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The detection of ionizing radiation is typically achieved by complex electronic sensors. A radiation sensor that provides continuous monitoring, low cost of manufacture, and a simple visual readout would complement existing detection technologies and offer a 'front line' of radiation detection. Here, we have developed a chemical radiation detector that transforms a biological mechanism of radiation damage into a visual colorimetric output. The sensor relies on the interaction of ionizing radiation with phosphodiester bonds, a major method of radiation-induced DNA damage in living organisms. We have developed a chemical indicator system to translate phosphate bond cleavage into a colorimetric readout consisting of pyrophosphate, a synthetic receptor ligand, and dye. This system relies on selective displacement of an indicator dye from a synthetic dizinc receptor by monophosphate. Upon cleavage of the pyrophosphate by radiation, we observe an instantaneous color change in the solution. This proof of principle system could be applied as a complimentary radiation detection technology, to provide a rapid visual readout of radiation to untrained observers. Building chemical systems to detect biological damage effects may be a general strategy for environmental sensing and monitoring a wide range of threats. © 2013 Elsevier B.V.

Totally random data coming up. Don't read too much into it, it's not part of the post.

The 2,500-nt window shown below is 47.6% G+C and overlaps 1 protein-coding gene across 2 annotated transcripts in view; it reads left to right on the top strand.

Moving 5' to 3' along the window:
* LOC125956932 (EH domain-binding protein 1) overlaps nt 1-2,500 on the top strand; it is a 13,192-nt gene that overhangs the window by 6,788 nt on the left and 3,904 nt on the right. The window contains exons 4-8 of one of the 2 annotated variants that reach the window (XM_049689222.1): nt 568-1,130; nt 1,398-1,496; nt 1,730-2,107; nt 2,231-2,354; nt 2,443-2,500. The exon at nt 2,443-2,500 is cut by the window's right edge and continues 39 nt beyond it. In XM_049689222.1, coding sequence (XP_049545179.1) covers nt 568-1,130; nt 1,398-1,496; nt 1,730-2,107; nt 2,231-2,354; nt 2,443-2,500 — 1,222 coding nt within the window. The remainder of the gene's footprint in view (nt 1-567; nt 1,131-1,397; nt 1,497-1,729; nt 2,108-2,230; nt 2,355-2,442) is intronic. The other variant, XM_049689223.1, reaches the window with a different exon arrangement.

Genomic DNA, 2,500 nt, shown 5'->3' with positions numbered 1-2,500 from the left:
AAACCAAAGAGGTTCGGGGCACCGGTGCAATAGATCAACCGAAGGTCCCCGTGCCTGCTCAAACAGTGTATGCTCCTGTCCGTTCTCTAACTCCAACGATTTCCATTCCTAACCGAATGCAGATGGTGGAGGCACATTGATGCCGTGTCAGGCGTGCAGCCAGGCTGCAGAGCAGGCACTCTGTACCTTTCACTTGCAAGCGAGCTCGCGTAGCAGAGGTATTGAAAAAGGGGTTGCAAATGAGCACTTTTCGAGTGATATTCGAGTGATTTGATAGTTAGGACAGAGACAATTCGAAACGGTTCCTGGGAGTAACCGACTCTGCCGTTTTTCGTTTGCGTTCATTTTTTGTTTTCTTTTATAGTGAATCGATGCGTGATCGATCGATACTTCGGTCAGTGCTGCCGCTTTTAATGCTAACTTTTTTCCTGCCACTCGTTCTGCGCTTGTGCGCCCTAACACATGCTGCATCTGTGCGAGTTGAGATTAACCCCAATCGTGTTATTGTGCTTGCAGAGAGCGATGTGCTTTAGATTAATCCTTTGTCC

Original publication

DOI

10.1016/j.snb.2013.09.012

Type

Journal article

Journal

Sensors and Actuators, B: Chemical

Publication Date

01/01/2014

Volume

190

Pages

818 - 821